The Role of Sleep in Predicting College Academic Performance: Is it a Unique Predictor?

Daniel J. Taylor, Karlyn E. Vatthauer, Adam D. Bramoweth, Camilo Ruggero, Brandy Roane

Research output: Contribution to journalArticlepeer-review

59 Scopus citations


Few studies have looked at the predictability of academic performance (i.e., cumulative grade point average [GPA]) using sleep when common nonsleep predictors of academic performance are included. This project studied psychological, demographic, educational, and sleep risk factors of decreased academic performance in college undergraduates. Participants (N = 867) completed a questionnaire packet and sleep diary. It was hypothesized that low total sleep time (TST), increased sleep onset latency, later bedtimes, later wake times, and TST inconsistency would predict decreased academic performance. The most significant predictors of academic performance were high school GPA, standardized test scores (i.e., SAT/ACT), TST, time awake before arising (TWAK), TST inconsistency, and the quadratic terms of perceived stress (PSS) and TST.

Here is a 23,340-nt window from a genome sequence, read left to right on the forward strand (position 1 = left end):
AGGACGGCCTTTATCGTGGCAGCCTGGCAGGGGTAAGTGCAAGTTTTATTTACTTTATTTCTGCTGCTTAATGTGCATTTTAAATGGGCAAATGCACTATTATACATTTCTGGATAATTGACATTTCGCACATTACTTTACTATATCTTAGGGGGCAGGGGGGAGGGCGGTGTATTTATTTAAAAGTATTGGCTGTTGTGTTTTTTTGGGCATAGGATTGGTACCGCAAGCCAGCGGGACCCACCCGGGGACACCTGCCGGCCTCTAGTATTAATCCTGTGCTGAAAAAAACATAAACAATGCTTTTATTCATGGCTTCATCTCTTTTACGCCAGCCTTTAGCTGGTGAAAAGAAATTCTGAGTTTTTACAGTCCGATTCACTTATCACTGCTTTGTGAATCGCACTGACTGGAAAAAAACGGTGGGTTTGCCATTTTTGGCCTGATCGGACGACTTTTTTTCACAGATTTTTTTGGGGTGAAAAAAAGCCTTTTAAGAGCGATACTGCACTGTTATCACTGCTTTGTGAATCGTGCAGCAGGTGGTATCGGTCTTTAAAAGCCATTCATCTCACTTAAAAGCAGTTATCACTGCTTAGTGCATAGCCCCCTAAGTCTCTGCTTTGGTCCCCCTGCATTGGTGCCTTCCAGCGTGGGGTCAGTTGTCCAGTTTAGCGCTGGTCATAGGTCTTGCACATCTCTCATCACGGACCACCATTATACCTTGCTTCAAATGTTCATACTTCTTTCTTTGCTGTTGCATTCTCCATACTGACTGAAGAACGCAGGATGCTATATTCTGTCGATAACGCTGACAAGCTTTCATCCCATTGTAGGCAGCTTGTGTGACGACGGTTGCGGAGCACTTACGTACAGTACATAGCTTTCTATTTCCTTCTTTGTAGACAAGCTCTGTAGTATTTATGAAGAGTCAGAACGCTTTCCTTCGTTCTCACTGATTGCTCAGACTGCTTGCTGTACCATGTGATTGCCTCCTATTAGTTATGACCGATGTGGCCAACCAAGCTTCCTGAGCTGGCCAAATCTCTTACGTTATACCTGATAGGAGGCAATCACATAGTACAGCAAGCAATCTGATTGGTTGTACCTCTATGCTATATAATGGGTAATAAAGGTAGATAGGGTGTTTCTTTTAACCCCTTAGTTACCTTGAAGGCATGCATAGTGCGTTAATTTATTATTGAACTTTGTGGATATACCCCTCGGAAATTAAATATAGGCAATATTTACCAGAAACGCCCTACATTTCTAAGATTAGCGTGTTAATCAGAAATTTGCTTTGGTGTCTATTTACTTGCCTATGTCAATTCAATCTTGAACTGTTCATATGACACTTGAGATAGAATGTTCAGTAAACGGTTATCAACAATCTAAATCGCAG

Original languageEnglish (US)
Pages (from-to)159-172
Number of pages14
JournalBehavioral Sleep Medicine
Issue number3
StatePublished - Jul 2013
Externally publishedYes

ASJC Scopus subject areas

  • Neuroscience (miscellaneous)
  • Medicine (miscellaneous)
  • Psychology (miscellaneous)
  • Clinical Neurology


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